My first drafts are always terrible. I’m really writing a fancy outline, piecing ideas together like a puzzle, waiting until later to fill in the middle.  Mostly exposition, I write down thousands of words each day as I try to create a cohesive structure for my thoughts. If I stop and worry about making the scenes strong or the prose pretty, I’ll lose the flow of the story, the heart that keeps the story together.

I love this part of writing a book.

Once the final page is written, I’ll let it breath for a few days. Then I’ll write again, cutting and filling and shaping the chaos I’ve written. With hard work the book will turn into something other people can read. That process can take years. I hope my rough draft isn’t so awful that I have to scrap the entire thing and start again. It happens. But I won’t worry about that right now. I’ll just keep writing, writing, writing, writing…

 

No time for social media because I’m writing

I hear it all the time: to sell books writers must be online marketing themselves. We need blogs updated four times a week. Active Twitter accounts and Facebook pages. Pinterest clip boards filled with images of scenery from our books. And now Instagram because people under 40 want to see us writing, not just read our Tweets.

How exactly are we supposed to get any writing done?

If I spend all that time looking for interesting things to post on my “page”, when will I finish writing a page in my book?

I’m sorry, but my life is not so interesting I think I should fill up the net with images of my toenails or what I ate for dinner. No one’s life is. But we writers will make things up to have something to share online. If only I could come up with that one clever Tweet that goes viral and suddenly I’m a star on line for a day. That one clever comment everyone will repost. My blog will get a bump and I’ll sell more books. It’s like winning the lottery.

If I spend creative energy thinking up funny sayings or hunting for inspirational quotes (which I do, I hate to say) then that is creative energy not spent writing.

Where is the balance? How do we write and still find someone to read it. Writing for yourself is no fun. Writing for thousands is thrilling. Or so I hear. Maybe if people like what I’ve written here in this blog they’ll share it and my blog will be featured all over Facebook. It’s worth a try.

Time to work on my book.

My daughter is back in school, so why am I not writing?

Writing is like exercise; you can have the desire to run a marathon or lift weights, but actually putting on your shoes and working out takes more than desire. You have to force yourself to go to the gym. Force yourself to sit in that chair with your laptop open and fingers hovering over the keyboard. It’s hard work. You have to build stamina and strength.

After a summer of entertaining a child, all I can focus on is “Animaniacs” reruns.

But my book is calling. I have a pile of notes and a complete outline. My plan is laid out. Now I just have to block out an hour a day and build up my marathon writing stamina. In time I’ll be humming through three hours of typing before my butt falls asleep.

Today, I feel like a jogger on that first, painful day.

Ugh.

10 things to do as soon as my daughter goes back to school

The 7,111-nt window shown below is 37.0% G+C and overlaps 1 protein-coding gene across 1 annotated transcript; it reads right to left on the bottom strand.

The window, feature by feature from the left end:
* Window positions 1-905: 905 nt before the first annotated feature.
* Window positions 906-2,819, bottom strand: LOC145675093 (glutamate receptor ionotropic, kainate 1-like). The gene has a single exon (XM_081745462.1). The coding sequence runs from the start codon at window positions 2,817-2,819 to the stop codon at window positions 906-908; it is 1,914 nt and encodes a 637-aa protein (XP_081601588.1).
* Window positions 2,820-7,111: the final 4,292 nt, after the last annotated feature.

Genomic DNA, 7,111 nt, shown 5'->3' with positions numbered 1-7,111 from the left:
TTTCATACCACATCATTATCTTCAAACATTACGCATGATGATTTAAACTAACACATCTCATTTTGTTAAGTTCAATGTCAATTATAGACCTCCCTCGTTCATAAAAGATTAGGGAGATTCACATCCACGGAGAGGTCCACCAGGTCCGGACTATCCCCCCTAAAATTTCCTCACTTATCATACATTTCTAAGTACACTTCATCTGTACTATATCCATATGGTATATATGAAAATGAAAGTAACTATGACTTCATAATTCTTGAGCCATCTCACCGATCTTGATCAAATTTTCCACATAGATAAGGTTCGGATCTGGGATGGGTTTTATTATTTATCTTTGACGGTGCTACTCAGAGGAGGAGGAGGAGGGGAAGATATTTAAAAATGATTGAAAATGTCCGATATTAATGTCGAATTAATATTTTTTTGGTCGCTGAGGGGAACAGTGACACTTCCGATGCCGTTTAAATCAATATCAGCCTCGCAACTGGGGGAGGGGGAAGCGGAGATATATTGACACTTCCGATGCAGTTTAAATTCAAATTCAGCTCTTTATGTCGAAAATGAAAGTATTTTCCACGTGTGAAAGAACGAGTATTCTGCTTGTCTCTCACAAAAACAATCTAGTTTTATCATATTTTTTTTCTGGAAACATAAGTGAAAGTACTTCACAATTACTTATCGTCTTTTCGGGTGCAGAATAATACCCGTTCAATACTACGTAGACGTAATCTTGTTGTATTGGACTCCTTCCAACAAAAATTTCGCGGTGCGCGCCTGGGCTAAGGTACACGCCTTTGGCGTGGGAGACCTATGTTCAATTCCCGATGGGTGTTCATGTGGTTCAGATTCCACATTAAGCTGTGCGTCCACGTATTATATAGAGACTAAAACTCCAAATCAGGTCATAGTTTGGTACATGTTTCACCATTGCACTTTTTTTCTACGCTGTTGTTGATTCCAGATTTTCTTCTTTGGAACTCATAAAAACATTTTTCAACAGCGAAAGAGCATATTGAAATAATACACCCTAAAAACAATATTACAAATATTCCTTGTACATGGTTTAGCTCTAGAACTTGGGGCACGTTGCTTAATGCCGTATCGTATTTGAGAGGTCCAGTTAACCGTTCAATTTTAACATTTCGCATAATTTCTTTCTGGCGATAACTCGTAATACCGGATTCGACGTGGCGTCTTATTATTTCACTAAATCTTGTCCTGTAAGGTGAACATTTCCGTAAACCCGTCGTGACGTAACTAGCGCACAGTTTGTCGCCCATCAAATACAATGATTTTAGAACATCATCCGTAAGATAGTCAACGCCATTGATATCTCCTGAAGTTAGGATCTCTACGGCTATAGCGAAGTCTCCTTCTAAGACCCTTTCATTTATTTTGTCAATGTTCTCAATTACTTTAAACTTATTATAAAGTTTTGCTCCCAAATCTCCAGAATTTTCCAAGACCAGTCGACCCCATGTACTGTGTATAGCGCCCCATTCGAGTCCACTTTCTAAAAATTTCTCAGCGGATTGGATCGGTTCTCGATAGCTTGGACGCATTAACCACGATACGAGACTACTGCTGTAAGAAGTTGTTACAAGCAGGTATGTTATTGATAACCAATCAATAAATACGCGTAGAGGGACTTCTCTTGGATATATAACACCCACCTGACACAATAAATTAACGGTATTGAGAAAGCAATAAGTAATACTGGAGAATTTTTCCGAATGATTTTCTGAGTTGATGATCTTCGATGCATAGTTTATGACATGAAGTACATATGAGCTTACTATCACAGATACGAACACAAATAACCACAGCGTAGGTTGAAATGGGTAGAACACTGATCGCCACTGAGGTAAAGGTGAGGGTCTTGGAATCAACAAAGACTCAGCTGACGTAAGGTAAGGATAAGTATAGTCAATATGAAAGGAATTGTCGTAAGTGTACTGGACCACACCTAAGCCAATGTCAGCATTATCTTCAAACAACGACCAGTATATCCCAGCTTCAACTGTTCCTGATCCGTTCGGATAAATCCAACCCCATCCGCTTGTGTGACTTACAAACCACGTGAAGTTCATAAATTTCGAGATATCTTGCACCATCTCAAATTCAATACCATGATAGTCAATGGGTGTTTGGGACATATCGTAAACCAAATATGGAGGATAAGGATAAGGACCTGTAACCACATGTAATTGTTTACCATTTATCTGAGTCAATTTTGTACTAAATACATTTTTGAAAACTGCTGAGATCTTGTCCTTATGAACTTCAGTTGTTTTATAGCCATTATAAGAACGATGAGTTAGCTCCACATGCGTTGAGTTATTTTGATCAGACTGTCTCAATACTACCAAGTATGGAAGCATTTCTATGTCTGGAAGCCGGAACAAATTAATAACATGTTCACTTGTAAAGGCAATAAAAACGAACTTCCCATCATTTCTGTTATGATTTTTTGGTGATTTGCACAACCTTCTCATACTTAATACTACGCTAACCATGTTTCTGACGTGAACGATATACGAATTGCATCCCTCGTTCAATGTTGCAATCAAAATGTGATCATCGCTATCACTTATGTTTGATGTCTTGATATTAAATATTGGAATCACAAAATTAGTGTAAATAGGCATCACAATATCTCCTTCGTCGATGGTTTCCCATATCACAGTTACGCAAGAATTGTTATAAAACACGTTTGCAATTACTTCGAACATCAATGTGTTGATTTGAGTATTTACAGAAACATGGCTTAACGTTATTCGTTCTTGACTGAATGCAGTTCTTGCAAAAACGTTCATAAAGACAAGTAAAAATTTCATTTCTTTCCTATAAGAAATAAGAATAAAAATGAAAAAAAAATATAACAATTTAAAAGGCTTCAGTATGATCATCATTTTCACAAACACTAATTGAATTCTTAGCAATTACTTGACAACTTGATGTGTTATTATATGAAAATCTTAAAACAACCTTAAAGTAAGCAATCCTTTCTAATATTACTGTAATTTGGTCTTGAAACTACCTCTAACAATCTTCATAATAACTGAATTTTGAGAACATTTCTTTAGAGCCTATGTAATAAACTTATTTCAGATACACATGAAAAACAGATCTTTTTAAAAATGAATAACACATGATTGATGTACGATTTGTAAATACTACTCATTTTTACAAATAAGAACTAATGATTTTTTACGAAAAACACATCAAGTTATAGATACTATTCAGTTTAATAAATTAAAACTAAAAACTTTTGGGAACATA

1. Gather all the doodles, notes and outlines I’ve been writing in between taking care of Rhia and write the first draft of my memoir.

2. Take care of my own health. Get that mammogram and the labs my doctor told me to get in June. Get my teeth cleaned.

3. Clean five months of dog hair, cookie crumbs and dirt from inside my car. Wash the seat covers. On second thought, take the car to someone who will clean all that crap for me.

4. Watch Dr. Who season 8, which is finally on Hulu and which I’ve had zero time to enjoy.

5. Indulge in my favorite hobby, terrarium and miniature garden making. Make enough good ones to sell so I can buy more plants. Mostly, this will be the time to shut off “mommy-mind” and turn on “creative-mind.”

6. Finish a pot of coffee.

7. See friends, especially the one who was injured this summer and who I promised to visit. But I haven’t been able to go anywhere because child is not in school.

8. Contact former clients and connect with potential new ones. I need more editing and copywriting work. Got any? Drop me a line. Please. My kid spent all my money this summer.

9. Trim my eyebrows.

10. Write, write, write, write, write…. and do that some more.

Reclaiming the joy of writing while being a caregiver.

Because of my husband’s cancer fight, my writing productivity has dropped. When I try working on my book my brain freezes and it takes hours to write a page. Before, the words flew through my fingers, but now they drip like melting snow on a roof.

I’ve decided that’s okay.

Somewhere along this road of creating a publishing company and editing business I lost the joy of writing. My work had to be useful, meaningful… productive. I didn’t allow myself the luxury of sipping strong coffee in a cafe while writing bad poetry no one would read.  “What are you writing?” sounded like a challenge; I’d better have an answer and several good pages to show.

I’m still working. Currently I’m writing a middle grade chapter book and a rough draft for my memoir. I’m also researching drag queen culture for a new play. Writing is in my blood. But instead of worrying about word counts and productivity, I’m relaxing into the process of writing. The outcome isn’t important right now.

My energy is needed to help my husband fight cancer and my child transition into adulthood. Therefore, I’m reclaiming the joy of writing, which includes several pages of awful poetry.